Eventually, the riding turned into farming, and when Selfe could no longer hack the physical labor, she took a job in a department store, unaware that this seemingly menial decision would set her on the winding path to success nearly fifty years later. Her first modeling job was posing for the front cover of a local magazine. “There was an advertisement in the store,” Selfe told me, “‘Girls Wanted.’ And I was the one that got it.” Her career began as it would continue, a series of events that ran seamlessly into one another; there was a fashion show in the department store, and three weeks training at the Gabby Young agency in London, where girls were taught to walk with books on their heads and get out of cars without flashing their underwear. There were numerous hours spent posing for painters, or life modeling at the Slade, and even a stint as an extra at the ballet. Selfe does not look back on her colorful past flippantly, but with an animated vitality — when I asked her if she was ever nervous she looked at me quizzically and responded, “Well you just do it, don’t you?”.

Her attitude seems disconnected from contemporary conceptions of the fashion industry, where models are deified as global superstars. Selfe started out at the dawn of color photography, at a time when it was the clothes, not the models, that were the commodities. “Models were not considered supermodels in those days, they were very often nice people.” When Selfe was in her twenties, she lived in the same building as her aunt and found an in-house job at a furrier, modeling their coats and doing their books. “It was fantastic,” she reminisced, “they made you a little black dress, and you got your nails done, and your hair is done every week at Steiner’s.”

Selfe frowns when asked if she thinks that a positive aspect of modeling today is that it is more egalitarian, and provides opportunities for an increasingly diverse, international cross-section of people — she thinks that modeling transcends these social differences. “To be a good model,” she informed me, “isn’t really about good looks. It’s about work ethic. A lot of people aren’t really that pretty, but they’ve got something, maybe a good personality — an indefinable something.” She thinks that her “something” is her ability to act, to play a part for the camera. “I had to kiss a Frenchman all morning,” she told me conspiratorially, “he was quite nice… he was odd I think… the annoying thing is that he was a bit stubbly.”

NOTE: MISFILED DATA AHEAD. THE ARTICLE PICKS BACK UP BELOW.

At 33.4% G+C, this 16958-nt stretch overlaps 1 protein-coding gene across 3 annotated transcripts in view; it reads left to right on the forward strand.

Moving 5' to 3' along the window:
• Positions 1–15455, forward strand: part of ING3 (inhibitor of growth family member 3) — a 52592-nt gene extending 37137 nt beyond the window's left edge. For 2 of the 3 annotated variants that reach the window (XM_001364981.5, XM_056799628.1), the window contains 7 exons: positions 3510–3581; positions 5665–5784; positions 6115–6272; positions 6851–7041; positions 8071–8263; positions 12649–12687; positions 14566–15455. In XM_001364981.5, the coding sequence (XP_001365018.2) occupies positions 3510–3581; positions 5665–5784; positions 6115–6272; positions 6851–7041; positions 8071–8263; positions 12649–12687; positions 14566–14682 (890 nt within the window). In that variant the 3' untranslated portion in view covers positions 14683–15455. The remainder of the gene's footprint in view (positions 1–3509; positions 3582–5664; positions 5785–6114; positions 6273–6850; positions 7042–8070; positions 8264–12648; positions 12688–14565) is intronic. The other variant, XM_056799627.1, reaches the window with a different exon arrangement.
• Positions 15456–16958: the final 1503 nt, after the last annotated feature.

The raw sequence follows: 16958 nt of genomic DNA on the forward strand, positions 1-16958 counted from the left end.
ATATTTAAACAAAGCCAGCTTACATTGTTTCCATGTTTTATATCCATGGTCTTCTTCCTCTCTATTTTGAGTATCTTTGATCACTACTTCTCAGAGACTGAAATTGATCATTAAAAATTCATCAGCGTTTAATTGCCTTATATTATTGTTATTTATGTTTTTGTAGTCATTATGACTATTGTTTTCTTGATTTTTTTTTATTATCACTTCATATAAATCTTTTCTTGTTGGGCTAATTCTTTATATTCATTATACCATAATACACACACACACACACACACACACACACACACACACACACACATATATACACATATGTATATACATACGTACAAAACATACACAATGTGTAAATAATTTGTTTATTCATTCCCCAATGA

Perhaps, for Selfe, the biggest change that she has had to come to terms with is the change in herself. Old age must be hard to accept, especially in an industry that relies so heavily on the use of the body. She must find it difficult to reconcile the physical deceleration of her body with the acceleration of her career. This is where Selfe’s frank honesty is most impressive, for she is confident enough to admit that change is frustrating, but that it is something that you have to learn to accept. She can no longer walk catwalks as easily, and high heels are not an option. She cannot even wear belts without discomfort, which she attributes to shrinking. But physical change has not brought decline, and at 85, Selfe’s beauty is still evolving. She is not withered but lined — “I haven’t had anything done,” she declared, “because your entire history is in your face.” She is not self-important enough to view herself as a role model but certainly sets a pioneering example. We tend to equate youth with success and beauty, an assumption that Selfe’s flourishing career mocks —  she is far from retiring, and making more money than she ever has before.

Since turning 70, Selfe has graduated from the regional catwalks of her youth and has been flown to Los Angeles, Milan, Beijing, and South Africa. A few years ago she flew to Sicily to shoot for Dolce and Gabbana. “They were all called Bianca,” she told me, “and I couldn’t understand a word anyone said, but it was fantastic.” It really does seem that Selfe is fearless, and that above all, she is fully committed to making the most out of life. Even when I tried to probe her on some of the more sensitive aspects of the fashion industry, such as its unhealthy attitude towards weight, she would only answer to some extent, preferring to focus on its positive aspects, such as its beauty and its art. “Yes, some of the younger girls do some stupid diets,” she nodded, but then admitted to the paradox that shapes the industry, “but designer clothes do look better on thinner people.” She does not condone this unrealistic depiction of the body but sees it as part of the modern condition, a neurosis that she does not share. She is part of the wartime generation — for Selfe, fresh and sustainable eating is a way of life, not a trend. “I don’t waste anything, even now,” she remarked, “and I won’t eat anything I haven’t made.”

What Selfe makes clear is that it is too easy to cultivate a tendency to over-analyze, to have a cynical desire to find fault in every system. When I asked her if she plans to stop working in fashion any time soon, she simply looked at me and responded, “Why would I?” Daphne Selfe is four times older than me, but she has a greater thirst for life. I want to be like her, but I fear I wouldn’t keep up — she’s far too fun. We should be the ones moving into retirement homes and Selfe should take the helm. I am going to cancel my restaurant reservations at my local Pan-Asian; I am even going to admit that I do not like Tofu. It is far too outlandish for me and my conventionality. There is nothing like a good pub lunch. If you need me, I will be at my grandparent’s house writing my daily letter of complaint to The Irish Times on the atrocity that is the wind-farm, and the utter absurdity of a woman older than me daring to show her body in Vogue magazine.

Adopted from: https://www.tn2magazine.ie